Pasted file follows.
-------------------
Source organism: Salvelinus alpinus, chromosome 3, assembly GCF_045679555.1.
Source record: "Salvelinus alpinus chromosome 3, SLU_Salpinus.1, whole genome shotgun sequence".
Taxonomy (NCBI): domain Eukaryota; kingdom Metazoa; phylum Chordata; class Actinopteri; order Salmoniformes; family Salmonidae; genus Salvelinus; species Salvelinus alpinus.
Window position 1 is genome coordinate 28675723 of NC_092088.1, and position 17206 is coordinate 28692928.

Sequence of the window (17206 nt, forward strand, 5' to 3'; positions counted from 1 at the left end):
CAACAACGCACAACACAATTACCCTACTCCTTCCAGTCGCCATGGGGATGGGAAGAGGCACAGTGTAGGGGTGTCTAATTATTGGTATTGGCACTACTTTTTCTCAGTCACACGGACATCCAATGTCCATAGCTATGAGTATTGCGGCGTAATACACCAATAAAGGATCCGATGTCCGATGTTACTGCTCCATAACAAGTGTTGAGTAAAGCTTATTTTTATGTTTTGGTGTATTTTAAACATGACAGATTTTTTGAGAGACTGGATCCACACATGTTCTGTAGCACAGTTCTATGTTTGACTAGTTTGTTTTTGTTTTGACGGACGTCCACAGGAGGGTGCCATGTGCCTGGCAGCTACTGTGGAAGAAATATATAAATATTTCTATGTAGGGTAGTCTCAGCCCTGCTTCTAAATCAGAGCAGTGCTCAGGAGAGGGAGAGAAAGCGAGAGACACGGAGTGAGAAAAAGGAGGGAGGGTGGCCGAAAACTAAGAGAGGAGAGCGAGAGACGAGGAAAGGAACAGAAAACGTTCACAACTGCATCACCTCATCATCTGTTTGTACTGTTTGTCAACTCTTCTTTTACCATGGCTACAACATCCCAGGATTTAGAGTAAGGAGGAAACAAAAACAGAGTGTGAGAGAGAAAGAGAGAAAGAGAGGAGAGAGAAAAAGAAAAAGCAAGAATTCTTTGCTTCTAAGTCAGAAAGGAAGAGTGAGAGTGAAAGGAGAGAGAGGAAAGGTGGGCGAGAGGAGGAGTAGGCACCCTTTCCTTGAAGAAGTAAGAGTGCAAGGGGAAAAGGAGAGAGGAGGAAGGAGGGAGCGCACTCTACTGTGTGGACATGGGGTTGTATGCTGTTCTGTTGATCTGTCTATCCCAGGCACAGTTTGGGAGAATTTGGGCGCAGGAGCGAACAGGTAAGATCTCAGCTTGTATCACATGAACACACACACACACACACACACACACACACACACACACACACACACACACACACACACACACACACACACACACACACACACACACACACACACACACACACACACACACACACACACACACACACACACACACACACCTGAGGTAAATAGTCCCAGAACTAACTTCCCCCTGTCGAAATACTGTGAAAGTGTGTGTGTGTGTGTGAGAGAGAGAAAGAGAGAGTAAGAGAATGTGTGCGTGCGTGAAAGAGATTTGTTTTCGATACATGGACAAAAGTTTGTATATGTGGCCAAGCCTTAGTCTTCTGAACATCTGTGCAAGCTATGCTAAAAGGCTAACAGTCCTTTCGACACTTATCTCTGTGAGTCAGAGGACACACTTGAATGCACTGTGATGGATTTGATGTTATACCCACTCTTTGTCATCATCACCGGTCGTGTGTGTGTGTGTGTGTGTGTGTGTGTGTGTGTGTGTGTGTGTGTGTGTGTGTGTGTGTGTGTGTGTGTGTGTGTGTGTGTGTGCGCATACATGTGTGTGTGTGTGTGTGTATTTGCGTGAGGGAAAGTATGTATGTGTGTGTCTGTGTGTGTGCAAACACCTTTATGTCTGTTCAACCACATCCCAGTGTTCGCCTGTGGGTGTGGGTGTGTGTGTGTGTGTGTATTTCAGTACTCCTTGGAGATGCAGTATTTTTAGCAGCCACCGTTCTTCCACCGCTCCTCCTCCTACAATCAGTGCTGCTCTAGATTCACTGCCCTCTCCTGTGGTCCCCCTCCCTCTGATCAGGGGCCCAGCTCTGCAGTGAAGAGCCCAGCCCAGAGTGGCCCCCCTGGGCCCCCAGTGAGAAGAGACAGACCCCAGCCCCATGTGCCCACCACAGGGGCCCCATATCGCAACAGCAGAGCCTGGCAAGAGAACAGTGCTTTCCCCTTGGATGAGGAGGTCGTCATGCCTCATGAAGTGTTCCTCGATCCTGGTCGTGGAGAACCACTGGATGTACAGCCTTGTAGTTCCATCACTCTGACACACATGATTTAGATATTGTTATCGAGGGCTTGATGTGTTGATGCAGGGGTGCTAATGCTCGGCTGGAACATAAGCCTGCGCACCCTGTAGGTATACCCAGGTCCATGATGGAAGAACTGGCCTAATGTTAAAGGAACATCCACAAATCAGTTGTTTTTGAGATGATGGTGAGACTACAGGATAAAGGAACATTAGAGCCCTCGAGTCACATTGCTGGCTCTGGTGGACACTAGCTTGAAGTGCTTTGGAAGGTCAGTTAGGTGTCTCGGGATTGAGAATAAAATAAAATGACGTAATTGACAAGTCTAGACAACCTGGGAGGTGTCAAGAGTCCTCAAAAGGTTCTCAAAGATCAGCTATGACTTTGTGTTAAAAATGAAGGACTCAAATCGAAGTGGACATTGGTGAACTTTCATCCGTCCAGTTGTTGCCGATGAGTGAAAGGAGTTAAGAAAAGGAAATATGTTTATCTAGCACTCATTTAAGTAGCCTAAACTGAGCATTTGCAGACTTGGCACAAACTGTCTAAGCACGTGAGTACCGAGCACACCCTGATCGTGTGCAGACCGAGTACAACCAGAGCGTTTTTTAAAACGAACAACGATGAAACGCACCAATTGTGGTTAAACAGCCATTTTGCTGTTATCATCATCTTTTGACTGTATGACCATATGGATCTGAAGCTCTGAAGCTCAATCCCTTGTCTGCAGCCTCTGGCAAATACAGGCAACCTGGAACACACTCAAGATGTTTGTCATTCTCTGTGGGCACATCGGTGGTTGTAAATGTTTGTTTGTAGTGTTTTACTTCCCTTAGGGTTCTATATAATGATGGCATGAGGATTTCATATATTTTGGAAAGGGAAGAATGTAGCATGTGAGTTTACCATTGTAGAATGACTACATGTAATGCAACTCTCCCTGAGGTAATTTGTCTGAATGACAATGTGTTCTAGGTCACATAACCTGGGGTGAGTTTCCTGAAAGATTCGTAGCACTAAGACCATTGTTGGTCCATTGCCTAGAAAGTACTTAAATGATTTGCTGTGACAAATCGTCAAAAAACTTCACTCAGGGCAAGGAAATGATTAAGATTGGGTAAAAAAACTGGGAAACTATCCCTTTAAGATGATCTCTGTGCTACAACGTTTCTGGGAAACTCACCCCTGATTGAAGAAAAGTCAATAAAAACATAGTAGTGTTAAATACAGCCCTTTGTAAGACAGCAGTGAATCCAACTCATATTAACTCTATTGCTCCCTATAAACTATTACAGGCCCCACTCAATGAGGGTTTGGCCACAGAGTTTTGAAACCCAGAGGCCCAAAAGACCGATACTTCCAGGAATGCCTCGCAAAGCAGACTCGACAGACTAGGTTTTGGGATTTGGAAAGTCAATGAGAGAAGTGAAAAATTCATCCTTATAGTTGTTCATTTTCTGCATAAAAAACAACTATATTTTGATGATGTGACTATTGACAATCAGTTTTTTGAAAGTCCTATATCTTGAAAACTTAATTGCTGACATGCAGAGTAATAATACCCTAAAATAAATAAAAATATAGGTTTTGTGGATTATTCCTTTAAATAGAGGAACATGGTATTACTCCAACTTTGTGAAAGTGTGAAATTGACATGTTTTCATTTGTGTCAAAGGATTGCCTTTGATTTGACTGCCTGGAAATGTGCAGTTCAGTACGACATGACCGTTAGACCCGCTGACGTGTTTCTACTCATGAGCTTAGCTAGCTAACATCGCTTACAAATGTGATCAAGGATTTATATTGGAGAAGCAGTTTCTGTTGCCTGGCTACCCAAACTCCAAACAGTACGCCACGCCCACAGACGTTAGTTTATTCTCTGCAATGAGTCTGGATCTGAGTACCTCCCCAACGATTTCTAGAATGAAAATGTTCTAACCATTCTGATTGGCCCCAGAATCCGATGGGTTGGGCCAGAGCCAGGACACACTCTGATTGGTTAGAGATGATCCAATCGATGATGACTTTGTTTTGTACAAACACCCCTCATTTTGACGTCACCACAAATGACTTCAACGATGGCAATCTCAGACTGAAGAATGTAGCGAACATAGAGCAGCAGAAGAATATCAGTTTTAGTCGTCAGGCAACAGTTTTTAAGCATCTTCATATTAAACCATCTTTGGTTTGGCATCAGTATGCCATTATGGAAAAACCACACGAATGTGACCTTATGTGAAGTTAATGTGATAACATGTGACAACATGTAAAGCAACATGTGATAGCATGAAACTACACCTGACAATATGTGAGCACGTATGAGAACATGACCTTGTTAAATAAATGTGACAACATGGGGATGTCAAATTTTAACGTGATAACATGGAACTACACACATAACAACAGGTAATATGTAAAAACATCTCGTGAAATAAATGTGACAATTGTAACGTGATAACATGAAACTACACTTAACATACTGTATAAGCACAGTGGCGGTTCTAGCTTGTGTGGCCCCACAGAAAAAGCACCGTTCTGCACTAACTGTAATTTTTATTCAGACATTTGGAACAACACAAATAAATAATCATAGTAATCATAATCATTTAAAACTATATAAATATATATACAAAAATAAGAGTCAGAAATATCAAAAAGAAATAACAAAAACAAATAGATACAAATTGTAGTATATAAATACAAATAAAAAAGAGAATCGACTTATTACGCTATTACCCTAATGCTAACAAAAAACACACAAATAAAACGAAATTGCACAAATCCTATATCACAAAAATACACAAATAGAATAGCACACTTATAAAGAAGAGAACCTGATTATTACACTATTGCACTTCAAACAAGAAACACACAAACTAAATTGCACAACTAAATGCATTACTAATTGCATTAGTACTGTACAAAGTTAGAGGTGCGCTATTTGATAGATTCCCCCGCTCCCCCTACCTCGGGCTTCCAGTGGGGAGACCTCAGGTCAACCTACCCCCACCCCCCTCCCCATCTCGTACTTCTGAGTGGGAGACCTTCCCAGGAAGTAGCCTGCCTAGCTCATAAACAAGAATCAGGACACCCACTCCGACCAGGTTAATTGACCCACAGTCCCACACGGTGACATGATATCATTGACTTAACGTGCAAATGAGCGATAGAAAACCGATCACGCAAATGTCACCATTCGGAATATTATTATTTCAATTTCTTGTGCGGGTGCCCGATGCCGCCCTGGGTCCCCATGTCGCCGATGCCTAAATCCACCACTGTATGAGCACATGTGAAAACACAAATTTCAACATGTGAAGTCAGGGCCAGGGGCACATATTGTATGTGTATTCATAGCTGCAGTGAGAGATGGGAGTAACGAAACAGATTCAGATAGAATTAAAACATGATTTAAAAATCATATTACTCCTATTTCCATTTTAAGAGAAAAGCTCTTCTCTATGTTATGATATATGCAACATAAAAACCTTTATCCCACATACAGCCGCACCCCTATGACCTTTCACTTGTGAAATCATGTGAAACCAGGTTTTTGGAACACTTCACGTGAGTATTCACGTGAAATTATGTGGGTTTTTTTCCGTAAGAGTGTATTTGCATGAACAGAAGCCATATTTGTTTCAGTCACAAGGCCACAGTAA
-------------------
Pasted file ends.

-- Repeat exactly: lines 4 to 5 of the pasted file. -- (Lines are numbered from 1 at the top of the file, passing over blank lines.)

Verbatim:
Window position 1 is genome coordinate 28675723 of NC_092088.1, and position 17206 is coordinate 28692928.

Sequence of the window (17206 nt, forward strand, 5' to 3'; positions counted from 1 at the left end):